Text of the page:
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The agreement on subsidies and countervailing measures: tying one's hands through the WTO

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  • Meredith Crowley

Abstract

Why would governments agree to restrict their own discretion in setting domestic policies as part of a trade agreement? This paper examines the welfare consequences of the GATT's Agreement on Subsidies and Countervailing Measures (SCM). If countries which join a trade agreement are given free reign over the use of domestic production subsidies, then after negotiating tariff reductions, governments could undermine the agreement by introducing production subsidies to import-competing producers that effectively act as trade barriers. The SCM restricts the use of domestic subsidies by countries which have joined the WTO. Specifically, governments may not use sector-specific subsidies (agriculture is an exception) but they may subsidize their producers if they offer the same subsidy to all producers in their economies. ; I show that through an agreement like the SCM, governments can better achieve their goals of maximizing domestic welfare. This occurs because terms-of-trade concerns lead to subsidies in import- competing sectors that are higher than globally optimal and in export sectors that are lower than globally optimal. Therefore, a rule to require that subsidies be the same in all sectors forces a country to partially internalize these terms of trade externalities (by reducing subsidies to import-competing sectors and increasing subsidies to export sectors).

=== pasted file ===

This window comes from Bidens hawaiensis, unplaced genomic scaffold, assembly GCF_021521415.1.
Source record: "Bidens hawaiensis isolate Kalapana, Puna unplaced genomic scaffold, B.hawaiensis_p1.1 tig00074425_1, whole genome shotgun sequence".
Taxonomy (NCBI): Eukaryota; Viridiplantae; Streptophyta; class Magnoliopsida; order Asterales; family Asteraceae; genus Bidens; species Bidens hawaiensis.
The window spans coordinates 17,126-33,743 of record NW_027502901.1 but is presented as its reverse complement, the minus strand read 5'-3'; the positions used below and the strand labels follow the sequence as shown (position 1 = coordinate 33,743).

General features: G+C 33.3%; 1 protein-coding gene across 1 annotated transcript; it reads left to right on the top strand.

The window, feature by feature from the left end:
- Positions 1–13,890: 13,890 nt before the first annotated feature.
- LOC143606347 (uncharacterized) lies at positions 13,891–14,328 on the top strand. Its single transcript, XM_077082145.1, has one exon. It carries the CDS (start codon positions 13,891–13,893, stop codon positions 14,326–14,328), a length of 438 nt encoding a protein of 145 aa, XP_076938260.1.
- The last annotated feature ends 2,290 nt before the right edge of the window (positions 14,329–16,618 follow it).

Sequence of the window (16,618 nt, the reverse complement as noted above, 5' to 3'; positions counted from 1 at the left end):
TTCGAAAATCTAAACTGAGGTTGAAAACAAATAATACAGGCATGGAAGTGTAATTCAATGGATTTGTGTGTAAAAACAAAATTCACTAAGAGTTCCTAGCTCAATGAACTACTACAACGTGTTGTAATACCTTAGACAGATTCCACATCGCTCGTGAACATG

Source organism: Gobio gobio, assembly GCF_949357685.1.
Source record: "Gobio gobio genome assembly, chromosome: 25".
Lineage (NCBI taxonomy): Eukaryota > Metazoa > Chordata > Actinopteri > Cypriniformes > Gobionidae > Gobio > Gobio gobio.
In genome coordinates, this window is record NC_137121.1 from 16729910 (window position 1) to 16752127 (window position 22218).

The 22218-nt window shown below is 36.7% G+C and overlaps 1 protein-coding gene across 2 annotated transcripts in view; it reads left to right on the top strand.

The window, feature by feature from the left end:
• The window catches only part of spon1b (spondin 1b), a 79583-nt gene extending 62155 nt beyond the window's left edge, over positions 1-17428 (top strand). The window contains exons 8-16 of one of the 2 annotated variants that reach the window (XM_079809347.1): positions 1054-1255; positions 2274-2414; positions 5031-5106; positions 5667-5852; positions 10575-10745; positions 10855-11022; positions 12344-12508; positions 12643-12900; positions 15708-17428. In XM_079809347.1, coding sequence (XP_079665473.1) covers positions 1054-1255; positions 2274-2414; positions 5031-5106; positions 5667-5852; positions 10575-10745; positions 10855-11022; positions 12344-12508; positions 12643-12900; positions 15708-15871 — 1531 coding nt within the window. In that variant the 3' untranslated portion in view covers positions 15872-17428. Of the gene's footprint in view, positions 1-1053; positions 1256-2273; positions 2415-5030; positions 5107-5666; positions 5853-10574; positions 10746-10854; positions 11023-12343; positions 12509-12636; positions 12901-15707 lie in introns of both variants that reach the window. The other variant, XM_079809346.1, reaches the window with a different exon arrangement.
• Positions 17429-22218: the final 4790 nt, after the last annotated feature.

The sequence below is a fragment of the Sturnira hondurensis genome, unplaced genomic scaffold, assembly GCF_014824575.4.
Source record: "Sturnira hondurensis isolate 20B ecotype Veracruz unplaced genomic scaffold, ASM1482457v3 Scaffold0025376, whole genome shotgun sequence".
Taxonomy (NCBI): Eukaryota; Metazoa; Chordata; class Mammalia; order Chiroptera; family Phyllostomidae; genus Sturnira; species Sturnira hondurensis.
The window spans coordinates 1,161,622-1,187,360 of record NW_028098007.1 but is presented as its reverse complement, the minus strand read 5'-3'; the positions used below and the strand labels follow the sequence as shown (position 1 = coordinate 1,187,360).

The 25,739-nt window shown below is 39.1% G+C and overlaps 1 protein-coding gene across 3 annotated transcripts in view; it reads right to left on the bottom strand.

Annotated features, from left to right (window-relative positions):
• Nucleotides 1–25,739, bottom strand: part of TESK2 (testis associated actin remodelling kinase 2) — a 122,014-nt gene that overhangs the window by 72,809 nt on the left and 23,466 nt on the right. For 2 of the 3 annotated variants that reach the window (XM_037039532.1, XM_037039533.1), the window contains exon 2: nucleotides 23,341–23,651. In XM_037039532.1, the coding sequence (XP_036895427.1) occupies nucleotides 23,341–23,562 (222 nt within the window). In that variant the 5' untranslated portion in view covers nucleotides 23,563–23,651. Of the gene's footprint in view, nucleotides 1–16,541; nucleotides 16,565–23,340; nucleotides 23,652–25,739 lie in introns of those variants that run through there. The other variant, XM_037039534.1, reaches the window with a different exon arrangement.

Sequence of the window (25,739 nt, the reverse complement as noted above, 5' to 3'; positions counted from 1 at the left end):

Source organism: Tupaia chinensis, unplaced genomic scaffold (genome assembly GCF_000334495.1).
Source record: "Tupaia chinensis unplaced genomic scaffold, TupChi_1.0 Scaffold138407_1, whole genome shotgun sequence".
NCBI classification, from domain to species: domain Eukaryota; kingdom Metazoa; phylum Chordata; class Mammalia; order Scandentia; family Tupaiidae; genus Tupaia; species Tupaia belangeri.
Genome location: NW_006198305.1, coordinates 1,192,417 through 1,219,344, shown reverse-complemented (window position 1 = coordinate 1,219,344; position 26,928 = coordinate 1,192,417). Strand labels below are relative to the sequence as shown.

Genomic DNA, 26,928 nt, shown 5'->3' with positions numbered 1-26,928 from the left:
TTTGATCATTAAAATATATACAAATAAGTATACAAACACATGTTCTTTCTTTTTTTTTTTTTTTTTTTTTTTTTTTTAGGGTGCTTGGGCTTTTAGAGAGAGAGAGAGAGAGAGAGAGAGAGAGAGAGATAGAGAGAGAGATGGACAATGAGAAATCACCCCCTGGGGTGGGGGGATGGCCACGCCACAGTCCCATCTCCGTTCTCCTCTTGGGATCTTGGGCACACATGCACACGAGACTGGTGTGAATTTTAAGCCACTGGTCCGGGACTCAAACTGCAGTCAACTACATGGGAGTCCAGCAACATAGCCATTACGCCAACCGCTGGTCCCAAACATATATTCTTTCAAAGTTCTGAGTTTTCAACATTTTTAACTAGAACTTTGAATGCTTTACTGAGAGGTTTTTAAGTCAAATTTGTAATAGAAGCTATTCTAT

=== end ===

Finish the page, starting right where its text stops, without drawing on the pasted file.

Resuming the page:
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Bibliographic Info

Paper provided by Federal Reserve Bank of Chicago in its series Working Paper Series with number WP-06-22.

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Date of creation: 2006
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Handle: RePEc:fip:fedhwp:wp-06-22

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Keywords: General Agreement on Tariffs and Trade (Organization) ; Tariff;

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References

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  1. Spencer, Barbara J., 1988. "Capital subsidies and countervailing duties in oligopolistic industries," Journal of International Economics, Elsevier, vol. 25(1-2), pages 45-69, August.
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  13. Collie, David, 1991. "Export subsidies and countervailing tariffs," Journal of International Economics, Elsevier, vol. 31(3-4), pages 309-324, November.
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Cited by:
  1. Pascal L. Ghazalian, 2012. "Home Bias in Primary Agricultural and Processed Food Trade: Assessing the Effects of National Degree of Uncertainty Aversion," Journal of Agricultural Economics, Wiley Blackwell, vol. 63(2), pages 265-290, 06.
  2. Pascal Ghazalian & Ryan Cardwell, 2010. "Did the Uruguay Round Agreement on Agriculture Affect Trade Flows? An Empirical Investigation for Meat Commodities," International Advances in Economic Research, Springer, vol. 16(4), pages 331-344, November.

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